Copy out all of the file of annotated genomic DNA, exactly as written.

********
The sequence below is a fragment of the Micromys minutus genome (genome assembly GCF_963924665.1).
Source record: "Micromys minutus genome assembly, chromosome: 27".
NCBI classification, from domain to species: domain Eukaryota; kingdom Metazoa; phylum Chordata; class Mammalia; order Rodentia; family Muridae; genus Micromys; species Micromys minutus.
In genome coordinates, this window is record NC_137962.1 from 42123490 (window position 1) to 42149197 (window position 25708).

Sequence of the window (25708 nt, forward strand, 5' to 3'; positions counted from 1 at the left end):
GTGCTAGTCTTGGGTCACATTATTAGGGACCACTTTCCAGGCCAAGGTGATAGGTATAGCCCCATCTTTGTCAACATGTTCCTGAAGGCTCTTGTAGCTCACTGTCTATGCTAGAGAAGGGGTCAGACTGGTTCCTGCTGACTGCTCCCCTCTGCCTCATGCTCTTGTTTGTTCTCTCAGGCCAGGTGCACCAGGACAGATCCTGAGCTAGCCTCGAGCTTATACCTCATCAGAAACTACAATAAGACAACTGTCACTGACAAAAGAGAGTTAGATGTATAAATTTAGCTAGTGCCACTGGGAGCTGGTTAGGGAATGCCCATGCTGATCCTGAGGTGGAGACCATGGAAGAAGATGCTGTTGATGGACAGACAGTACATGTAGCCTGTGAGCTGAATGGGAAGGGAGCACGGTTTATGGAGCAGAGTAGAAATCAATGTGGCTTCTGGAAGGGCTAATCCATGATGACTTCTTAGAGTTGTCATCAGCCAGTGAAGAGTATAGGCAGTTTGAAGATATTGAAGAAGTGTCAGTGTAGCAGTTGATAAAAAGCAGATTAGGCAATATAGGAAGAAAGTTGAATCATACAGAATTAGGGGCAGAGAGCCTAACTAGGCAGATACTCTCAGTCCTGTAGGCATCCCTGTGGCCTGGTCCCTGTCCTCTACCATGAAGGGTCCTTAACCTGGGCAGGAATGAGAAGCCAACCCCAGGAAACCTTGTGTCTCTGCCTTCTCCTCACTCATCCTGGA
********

The sequence below is a fragment of the Micromys minutus genome (genome assembly GCF_963924665.1).
Source record: "Micromys minutus genome assembly, chromosome: 27".
NCBI classification, from domain to species: domain Eukaryota; kingdom Metazoa; phylum Chordata; class Mammalia; order Rodentia; family Muridae; genus Micromys; species Micromys minutus.
In genome coordinates, this window is record NC_137962.1 from 42123490 (window position 1) to 42149197 (window position 25708).

Sequence of the window (25708 nt, forward strand, 5' to 3'; positions counted from 1 at the left end):
GTGCTAGTCTTGGGTCACATTATTAGGGACCACTTTCCAGGCCAAGGTGATAGGTATAGCCCCATCTTTGTCAACATGTTCCTGAAGGCTCTTGTAGCTCACTGTCTATGCTAGAGAAGGGGTCAGACTGGTTCCTGCTGACTGCTCCCCTCTGCCTCATGCTCTTGTTTGTTCTCTCAGGCCAGGTGCACCAGGACAGATCCTGAGCTAGCCTCGAGCTTATACCTCATCAGAAACTACAATAAGACAACTGTCACTGACAAAAGAGAGTTAGATGTATAAATTTAGCTAGTGCCACTGGGAGCTGGTTAGGGAATGCCCATGCTGATCCTGAGGTGGAGACCATGGAAGAAGATGCTGTTGATGGACAGACAGTACATGTAGCCTGTGAGCTGAATGGGAAGGGAGCACGGTTTATGGAGCAGAGTAGAAATCAATGTGGCTTCTGGAAGGGCTAATCCATGATGACTTCTTAGAGTTGTCATCAGCCAGTGAAGAGTATAGGCAGTTTGAAGATATTGAAGAAGTGTCAGTGTAGCAGTTGATAAAAAGCAGATTAGGCAATATAGGAAGAAAGTTGAATCATACAGAATTAGGGGCAGAGAGCCTAACTAGGCAGATACTCTCAGTCCTGTAGGCATCCCTGTGGCCTGGTCCCTGTCCTCTACCATGAAGGGTCCTTAACCTGGGCAGGAATGAGAAGCCAACCCCAGGAAACCTTGTGTCTCTGCCTTCTCCTCACTCATCCTGGA